It's highly unlikely that the CECB's ("standalone") were capable to tune "clear QAM cable" channels as well as OTA ATSC channels for ~$50.
post #21 of 28
Quote:
Originally Posted by Ratman View Post

Let's get back to the original statement that "I have used some of those "free government" Digital TV conveters, and some were capable of receiving Clear QAM signal".

It's highly unlikely that the CECB's ("standalone") were capable to tune "clear QAM cable" channels as well as OTA ATSC channels for ~$50.


Not mine, a Magnavox TB100MG9. Unless there is some magical hack we never learned about.
post #22 of 28
Quote:
Originally Posted by Ratman View Post

Let's get back to the original statement that "I have used some of those "free government" Digital TV conveters, and some were capable of receiving Clear QAM signal".

It's highly unlikely that the CECB's ("standalone") were capable to tune "clear QAM cable" channels as well as OTA ATSC channels for ~$50.

I bought an ATSC and clear QAM box (with HD component and VGA outputs!) for $59.95 shipped from Newegg a couple years ago so they do exist.
post #23 of 28
Quote:
Originally Posted by Ratman View Post

Let's get back to the original statement that "I have used some of those "free government" Digital TV conveters, and some were capable of receiving Clear QAM signal".

It's highly unlikely that the CECB's ("standalone") were capable to tune "clear QAM cable" channels as well as OTA ATSC channels for ~$50.

Well, they worked. That is all I can say.

I don't have them anymore to check the model numbers. They had, in addition to RF, composite? (banana jacks Red, White, and Yellow) and S-video.

They used an external, 12 V power supply. I even connected one of those to the AV input in my car's GPS, and was able to tune TV that way, just as an experiment.
post #24 of 28
Quote:
Originally Posted by olyteddy View Post

I bought an ATSC and clear QAM box (with HD component and VGA outputs!) for $59.95 shipped from Newegg a couple years ago so they do exist.

It's not a question of boxes that do ATSC and QAM. A number of them exist.

The question was whether they were coupon eligible.

Quote:
Originally Posted by blueiedgod View Post

I don't have them anymore to check the model numbers. They had, in addition to RF, composite? (banana jacks Red, White, and Yellow) and S-video.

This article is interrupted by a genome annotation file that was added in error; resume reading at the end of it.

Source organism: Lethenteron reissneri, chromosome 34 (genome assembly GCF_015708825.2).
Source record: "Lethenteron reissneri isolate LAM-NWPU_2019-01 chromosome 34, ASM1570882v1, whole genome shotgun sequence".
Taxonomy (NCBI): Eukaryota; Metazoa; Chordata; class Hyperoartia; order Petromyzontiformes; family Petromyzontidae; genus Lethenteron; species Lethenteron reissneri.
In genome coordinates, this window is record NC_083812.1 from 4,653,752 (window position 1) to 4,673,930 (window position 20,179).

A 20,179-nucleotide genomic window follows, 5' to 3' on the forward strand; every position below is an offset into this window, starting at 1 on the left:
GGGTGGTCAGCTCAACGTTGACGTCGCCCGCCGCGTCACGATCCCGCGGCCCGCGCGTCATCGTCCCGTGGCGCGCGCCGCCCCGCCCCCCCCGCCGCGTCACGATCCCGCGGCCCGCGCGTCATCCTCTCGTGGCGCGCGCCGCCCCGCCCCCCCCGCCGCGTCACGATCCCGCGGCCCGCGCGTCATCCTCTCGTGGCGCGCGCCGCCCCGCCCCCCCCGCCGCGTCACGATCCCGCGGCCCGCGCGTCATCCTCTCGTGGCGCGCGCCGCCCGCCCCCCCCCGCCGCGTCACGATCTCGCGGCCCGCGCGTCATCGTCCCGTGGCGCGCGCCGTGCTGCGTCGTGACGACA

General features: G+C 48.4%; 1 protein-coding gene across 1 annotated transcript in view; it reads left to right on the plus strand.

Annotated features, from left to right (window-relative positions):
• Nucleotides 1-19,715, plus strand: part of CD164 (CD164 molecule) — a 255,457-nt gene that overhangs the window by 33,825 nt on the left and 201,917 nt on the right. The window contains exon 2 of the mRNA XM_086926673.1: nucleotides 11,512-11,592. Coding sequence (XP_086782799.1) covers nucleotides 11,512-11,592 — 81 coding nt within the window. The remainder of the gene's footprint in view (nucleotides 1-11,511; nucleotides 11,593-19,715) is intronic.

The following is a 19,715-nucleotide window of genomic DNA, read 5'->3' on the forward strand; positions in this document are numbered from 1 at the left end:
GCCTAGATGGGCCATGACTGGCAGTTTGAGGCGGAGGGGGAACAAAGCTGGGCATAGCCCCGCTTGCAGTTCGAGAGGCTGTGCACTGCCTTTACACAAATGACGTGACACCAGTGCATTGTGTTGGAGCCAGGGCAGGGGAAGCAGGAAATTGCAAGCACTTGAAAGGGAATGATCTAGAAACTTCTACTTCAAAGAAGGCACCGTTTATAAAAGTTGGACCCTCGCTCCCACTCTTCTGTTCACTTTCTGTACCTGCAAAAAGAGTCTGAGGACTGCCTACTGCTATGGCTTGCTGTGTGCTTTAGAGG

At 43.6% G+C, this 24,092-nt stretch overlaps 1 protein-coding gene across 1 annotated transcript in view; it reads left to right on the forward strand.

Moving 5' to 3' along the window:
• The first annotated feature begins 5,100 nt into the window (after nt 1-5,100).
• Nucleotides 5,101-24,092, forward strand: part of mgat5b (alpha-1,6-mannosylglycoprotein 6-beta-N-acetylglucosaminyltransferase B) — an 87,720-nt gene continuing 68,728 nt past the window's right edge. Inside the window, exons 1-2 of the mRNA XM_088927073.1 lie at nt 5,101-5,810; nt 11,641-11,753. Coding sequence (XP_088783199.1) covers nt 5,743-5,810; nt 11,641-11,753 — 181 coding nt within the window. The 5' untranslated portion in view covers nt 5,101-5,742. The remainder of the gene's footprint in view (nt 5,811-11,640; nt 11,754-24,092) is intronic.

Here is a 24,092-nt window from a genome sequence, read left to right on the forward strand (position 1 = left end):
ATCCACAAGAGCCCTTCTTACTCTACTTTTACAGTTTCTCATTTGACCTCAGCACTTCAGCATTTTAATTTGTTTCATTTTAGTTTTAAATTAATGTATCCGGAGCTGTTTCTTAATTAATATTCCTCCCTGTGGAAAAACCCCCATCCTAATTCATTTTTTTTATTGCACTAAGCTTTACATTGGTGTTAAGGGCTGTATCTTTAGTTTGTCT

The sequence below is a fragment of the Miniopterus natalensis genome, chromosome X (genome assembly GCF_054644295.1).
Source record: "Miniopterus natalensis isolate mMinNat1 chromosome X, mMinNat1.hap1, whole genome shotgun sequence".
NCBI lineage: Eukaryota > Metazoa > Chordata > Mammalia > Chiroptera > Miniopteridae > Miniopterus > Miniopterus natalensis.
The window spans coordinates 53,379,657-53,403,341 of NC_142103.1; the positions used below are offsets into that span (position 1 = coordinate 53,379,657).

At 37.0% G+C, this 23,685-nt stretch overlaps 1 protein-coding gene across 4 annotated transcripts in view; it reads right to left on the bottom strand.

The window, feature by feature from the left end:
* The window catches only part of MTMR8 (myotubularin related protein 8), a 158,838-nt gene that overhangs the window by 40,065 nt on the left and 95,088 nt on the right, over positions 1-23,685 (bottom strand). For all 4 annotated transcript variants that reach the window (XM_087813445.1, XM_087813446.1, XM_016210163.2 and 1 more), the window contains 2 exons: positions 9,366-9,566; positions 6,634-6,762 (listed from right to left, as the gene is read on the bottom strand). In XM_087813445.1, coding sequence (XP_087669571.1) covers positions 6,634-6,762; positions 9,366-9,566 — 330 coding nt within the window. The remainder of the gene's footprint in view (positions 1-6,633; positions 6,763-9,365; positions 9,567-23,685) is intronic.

Are you sure it was coupon eligible? AFAIK, the ones that were subsidized had RF out only. Or at least they were supposed to be only those. Our tax dollars were supposed to help those who were getting screwed when OTA went digital by allowing them to purchase an RF only output to give their non-ATSC TVs a bit more life, not to supply someone with a QAM tuner.

If QAM tuners were coupon eligible, something shady was going on.
post #25 of 28
post #26 of 28
If they output HD or HDMI, they couldn't be "Coupon Eligible" boxes.
I have a couple of the original boxes that the NAB and MSTV sent out for evaluation. They had analog video and audio outs, and an NTSC RF modulator.
I suggested to MSTV that an S-VHS output be allowed, which was later added to the standard.

The idea was to only replace the lost functionality of the existing analog-only TV set.
post #27 of 28
Quote:
Originally Posted by Tulpa View Post

It's not a question of boxes that do ATSC and QAM. A number of them exist.

The question was whether they were coupon eligible.



Are you sure it was coupon eligible? AFAIK, the ones that were subsidized had RF out only. Or at least they were supposed to be only those. Our tax dollars were supposed to help those who were getting screwed when OTA went digital by allowing them to purchase an RF only output to give their non-ATSC TVs a bit more life, not to supply someone with a QAM tuner.

If QAM tuners were coupon eligible, something shady was going on.

I bought them online, I think from Meritline, or something. I did use the government coupons, so they were definitely eligible. It was not advertized that they worked with QAM, but they did.
post #28 of 28
Buying from an E-tailer that "honored" CECB coupons is not the same as purchasing a legitimate CECB from a retailer. That was not the government's intent and probably not on the "up and up".

Also, the coupons were not intended to be used for computer card tuners or standalone HD capable tuners (QAM or ATSC).